26th International Conference on Inductive Logic Programming

4th - 6th September 2016, London






As the semantics, language bias and even the logic programming paradigm of ILP frameworks is widely varied, and we would like this competition to be open to any system, the format of our learning task will not be aimed at any particular learning setting.

The competition will have two main tracks: probabilistic and non-probabilistic. You may enter one or both of these tracks. While simple tasks will consist of observational predicate learning of definite logic programs, there are also several advanced sub-categories. Do not worry if your system is unable to cope with every type of task, as we expect different systems to have different strengths! The advanced categories are: non-observational predicate learning, predicate invention, non-monotonic and recursion.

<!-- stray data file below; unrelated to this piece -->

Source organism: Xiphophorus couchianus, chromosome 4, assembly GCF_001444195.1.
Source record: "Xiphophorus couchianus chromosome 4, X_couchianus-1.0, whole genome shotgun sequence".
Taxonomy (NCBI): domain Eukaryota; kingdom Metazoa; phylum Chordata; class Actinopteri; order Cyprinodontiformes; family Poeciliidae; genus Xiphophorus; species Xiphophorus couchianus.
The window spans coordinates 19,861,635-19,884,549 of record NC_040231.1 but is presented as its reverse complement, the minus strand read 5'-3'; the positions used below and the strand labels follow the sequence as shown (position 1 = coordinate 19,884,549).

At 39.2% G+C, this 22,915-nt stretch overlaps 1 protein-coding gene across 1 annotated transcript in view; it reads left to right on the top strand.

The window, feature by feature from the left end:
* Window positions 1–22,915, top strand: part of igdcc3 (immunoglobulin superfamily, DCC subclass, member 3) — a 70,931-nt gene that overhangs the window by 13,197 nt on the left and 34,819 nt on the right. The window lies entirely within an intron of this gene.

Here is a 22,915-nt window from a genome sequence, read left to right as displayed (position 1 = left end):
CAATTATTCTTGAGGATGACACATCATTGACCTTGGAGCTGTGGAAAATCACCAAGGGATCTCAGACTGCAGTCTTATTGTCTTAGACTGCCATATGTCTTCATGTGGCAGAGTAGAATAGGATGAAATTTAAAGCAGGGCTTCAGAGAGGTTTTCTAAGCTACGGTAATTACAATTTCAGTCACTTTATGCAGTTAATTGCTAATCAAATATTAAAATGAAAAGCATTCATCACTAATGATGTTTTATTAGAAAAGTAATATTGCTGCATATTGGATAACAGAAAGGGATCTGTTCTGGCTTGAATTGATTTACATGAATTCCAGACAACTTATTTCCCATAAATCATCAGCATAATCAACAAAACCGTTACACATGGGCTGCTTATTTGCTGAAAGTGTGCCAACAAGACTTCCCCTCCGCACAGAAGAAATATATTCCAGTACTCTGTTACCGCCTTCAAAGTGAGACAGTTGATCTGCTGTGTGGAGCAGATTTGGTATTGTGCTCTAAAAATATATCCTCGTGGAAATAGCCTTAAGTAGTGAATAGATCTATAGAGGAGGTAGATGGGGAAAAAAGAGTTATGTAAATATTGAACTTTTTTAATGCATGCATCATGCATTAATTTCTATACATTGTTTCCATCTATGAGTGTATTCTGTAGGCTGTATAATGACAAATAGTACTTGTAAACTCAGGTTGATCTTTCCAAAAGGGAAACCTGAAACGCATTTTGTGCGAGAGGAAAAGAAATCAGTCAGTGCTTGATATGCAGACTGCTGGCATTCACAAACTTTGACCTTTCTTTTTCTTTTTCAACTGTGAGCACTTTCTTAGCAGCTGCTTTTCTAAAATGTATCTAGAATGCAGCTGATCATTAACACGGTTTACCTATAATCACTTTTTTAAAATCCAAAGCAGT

The problem domain will be of an agent learning about its environment. In each problem instance, the learners will be given a map (as a set of facts and definite rules describing attributes of the cells) and a set of traces through the map taken by the agent along with complete sets of valid moves for each trace. An example of a trace through a map is shown below. The agent is labeled A and the valid moves are labeled VM. You can use the time selector to move the agent through the map.

The agent may move to any adjacent cell which is not already full so long as there is no wall between the cell and the agent's current position.

In addition to the set of example traces with valid moves, your system will also be given a set of test traces with no valid moves. You should use the example traces to find a hypothesis defining "valid move". It is then your system's task to decide whether or not the test traces are valid (in the probabilistic case, you should return the probability of each trace being valid).

Task Format and Entry

You can find more information about how to enter the competition and how to enter on the instructions page.